Open Access Repository

Exploring molecular mechanisms underlying the role of non-typeable Haemophilus influenzae in COPD

KC, R ORCID: 0000-0002-6403-8919 2020 , 'Exploring molecular mechanisms underlying the role of non-typeable Haemophilus influenzae in COPD', PhD thesis, University of Tasmania.

Full text not available from this repository.


Chronic obstructive pulmonary disease (COPD) is a severe and progressive condition characterised by persistent respiratory symptoms and airflow limitation. Around 300 million people in the world have COPD. It has emerged as the third leading cause of mortality, claiming 3.2 million lives worldwide in 2017. An acute exacerbation of COPD, a sudden worsening of respiratory symptoms, is a major cause of morbidity and mortality in COPD patients. Various factors, including biomass smoke exposure and infection with bacteria trigger COPD exacerbations. Nearly half of the world’s population uses biomass fuel for cooking and heating and is therefore at risk of exposure to noxious particles released from the combustion of biomass fuel. Among respiratory bacteria, nontypeable Haemophilus influenzae (NTHi) is a key pathogen implicated in colonisation and damage of airways in COPD patients.
In this thesis, I assessed the impact of biomass smoke exposure on inflammation and adherence of NTHi to human bronchial epithelial cells. Due to the lack of a standard and easily accessible procedure for the preparation of biomass smoke, I first devised a simple, cost-effective, and reproducible method for the generation of biomass smoke extracts, in particular, cow dung and wood smoke extracts. Using this method, I generated quantifiable batches of biomass smoke extracts that were utilised for the assessment of cellular responses to different types of biomass smoke. I investigated the effect of biomass smoke extracts on human airway epithelial cells with respect to expression of a known receptor of NTHi, platelet-activating factor receptor (PAFR), and the pro-inflammatory cytokines interleukin 6 (IL-6) and IL-8, using quantitative polymerase chain reaction. In addition, I examined the response of bronchial epithelial cells to adherence of NTHi using immunofluorescence microscopy. I observed an increased inflammatory response in cells exposed to biomass smoke, characterised by induction of significant levels of IL-6 and IL-8 mRNA, in comparison to mock exposed cells. I demonstrated a dose-dependent increase in NTHi adhesion to epithelial cells following exposure to biomass smoke extracts.
I further established an association between PAFR expression and the adhesion of NTHi in biomass smoke-exposed cells. Pre-treatment with a known PAFR antagonist, WEB-2086 inhibited biomass smoke-induced adherence of NTHi in airway cells in a dose dependent manner. In addition, pre-treatment of biomass smoke-exposed airway epithelial cells with a novel WEB-2086 analogue, C17 reduced NTHi adhesion in a dose-dependent manner.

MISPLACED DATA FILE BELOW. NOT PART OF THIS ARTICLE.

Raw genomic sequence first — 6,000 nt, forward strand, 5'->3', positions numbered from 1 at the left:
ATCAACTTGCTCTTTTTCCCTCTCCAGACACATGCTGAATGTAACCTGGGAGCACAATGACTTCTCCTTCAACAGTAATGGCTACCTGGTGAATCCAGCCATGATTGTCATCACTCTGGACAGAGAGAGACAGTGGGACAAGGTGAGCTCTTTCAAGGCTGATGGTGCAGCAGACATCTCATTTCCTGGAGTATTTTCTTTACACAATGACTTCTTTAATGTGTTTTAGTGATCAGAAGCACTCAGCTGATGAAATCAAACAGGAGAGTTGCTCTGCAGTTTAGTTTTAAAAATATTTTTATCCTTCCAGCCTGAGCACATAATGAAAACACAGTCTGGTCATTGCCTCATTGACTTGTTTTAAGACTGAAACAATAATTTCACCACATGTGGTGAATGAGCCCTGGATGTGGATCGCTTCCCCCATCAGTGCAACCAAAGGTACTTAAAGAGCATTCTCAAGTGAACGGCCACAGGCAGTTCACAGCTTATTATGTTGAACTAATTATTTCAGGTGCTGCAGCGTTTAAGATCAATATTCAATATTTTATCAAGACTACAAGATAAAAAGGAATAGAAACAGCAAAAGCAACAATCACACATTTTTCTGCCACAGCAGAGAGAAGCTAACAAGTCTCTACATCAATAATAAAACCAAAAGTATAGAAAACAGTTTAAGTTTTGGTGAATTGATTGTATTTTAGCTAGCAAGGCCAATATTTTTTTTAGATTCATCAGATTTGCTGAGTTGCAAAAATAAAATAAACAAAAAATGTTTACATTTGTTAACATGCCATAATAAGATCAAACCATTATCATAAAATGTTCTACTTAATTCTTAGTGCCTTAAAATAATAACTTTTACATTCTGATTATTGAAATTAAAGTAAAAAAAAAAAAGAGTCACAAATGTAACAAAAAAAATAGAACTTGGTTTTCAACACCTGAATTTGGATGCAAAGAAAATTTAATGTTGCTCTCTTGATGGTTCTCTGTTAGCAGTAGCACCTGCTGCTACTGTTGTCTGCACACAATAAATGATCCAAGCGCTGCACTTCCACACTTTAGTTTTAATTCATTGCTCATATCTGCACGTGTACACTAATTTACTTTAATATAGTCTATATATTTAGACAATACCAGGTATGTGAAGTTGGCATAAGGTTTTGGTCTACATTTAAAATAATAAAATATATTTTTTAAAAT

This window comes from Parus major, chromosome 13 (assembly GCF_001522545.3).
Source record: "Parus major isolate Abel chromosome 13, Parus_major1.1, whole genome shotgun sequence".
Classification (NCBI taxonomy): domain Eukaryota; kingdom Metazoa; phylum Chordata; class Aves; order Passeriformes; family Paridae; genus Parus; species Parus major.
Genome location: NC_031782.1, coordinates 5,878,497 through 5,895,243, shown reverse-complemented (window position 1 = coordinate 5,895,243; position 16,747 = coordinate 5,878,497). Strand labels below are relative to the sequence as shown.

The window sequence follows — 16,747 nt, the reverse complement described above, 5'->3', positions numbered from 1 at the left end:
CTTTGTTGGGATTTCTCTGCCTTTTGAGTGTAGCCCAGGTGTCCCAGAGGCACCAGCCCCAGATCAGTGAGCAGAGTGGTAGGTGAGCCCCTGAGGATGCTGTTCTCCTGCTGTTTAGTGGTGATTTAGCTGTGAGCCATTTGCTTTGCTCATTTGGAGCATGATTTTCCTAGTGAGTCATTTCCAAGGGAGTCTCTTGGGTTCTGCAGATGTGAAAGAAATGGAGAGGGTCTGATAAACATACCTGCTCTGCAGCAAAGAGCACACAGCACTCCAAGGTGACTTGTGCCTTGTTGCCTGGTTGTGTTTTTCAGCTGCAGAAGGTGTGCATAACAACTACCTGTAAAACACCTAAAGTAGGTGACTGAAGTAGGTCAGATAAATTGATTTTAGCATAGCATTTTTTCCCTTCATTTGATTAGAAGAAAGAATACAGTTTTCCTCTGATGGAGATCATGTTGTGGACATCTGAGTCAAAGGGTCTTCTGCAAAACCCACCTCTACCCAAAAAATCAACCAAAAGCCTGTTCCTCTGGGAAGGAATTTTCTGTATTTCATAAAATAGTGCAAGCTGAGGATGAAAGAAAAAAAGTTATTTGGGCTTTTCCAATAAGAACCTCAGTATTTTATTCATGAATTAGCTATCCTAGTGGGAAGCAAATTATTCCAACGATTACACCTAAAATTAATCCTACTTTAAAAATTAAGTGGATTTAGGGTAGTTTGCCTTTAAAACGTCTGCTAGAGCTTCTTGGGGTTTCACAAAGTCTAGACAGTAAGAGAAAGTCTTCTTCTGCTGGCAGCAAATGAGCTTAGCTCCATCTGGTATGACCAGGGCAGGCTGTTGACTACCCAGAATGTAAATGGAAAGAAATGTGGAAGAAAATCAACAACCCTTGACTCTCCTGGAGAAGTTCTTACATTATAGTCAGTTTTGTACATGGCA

I next assessed the genomes of 568 NTHi isolates, including 40 newly sequenced clinical isolates collected from patients with different diseases, including COPD. Phylogenetic analysis based on polymorphic sites on the core genome did not provide sufficient resolution to separate COPD strains from other clinical phenotypes, suggesting a similar set of core genes are present in all clinical NTHi isolates. I applied discriminant analysis based on the presence or absence profiles of accessory genes and found a clear distinction between COPD and other disease strains. I then applied a pan genome-wide association study approach to identify the accessory genes associated with COPD. I identified a set of accessory genes that regulate metabolic functions, such as the metabolism of organic acids and oxidation-reduction reactions that regulate cellular respiration to be significantly associated with COPD strains. This result suggests that NTHi associated with COPD may exhibit genetically encoded functional variances to isolates collected from other clinical illnesses.
In conclusion, this work advances our understanding of how biomass smoke could contribute to the development and progression of COPD and highlights the potential of PAFR as a therapeutic target for reducing the impact of hazardous biomass smoke exposure on respiratory health. Further, this thesis increases our understanding of gene sets shared by NTHi strains that survive and cause disease in the COPD lung.

Item Type: Thesis - PhD
Authors/Creators:KC, R
Keywords: chronic obstructive pulmonary disease, nontypeable Haemophilus influenzae, biomass smoke, cigarette smoke, platelet activating factor receptor
Copyright Information:

Copyright 2020 the author

Item Statistics: View statistics for this item

Actions (login required)

Item Control Page Item Control Page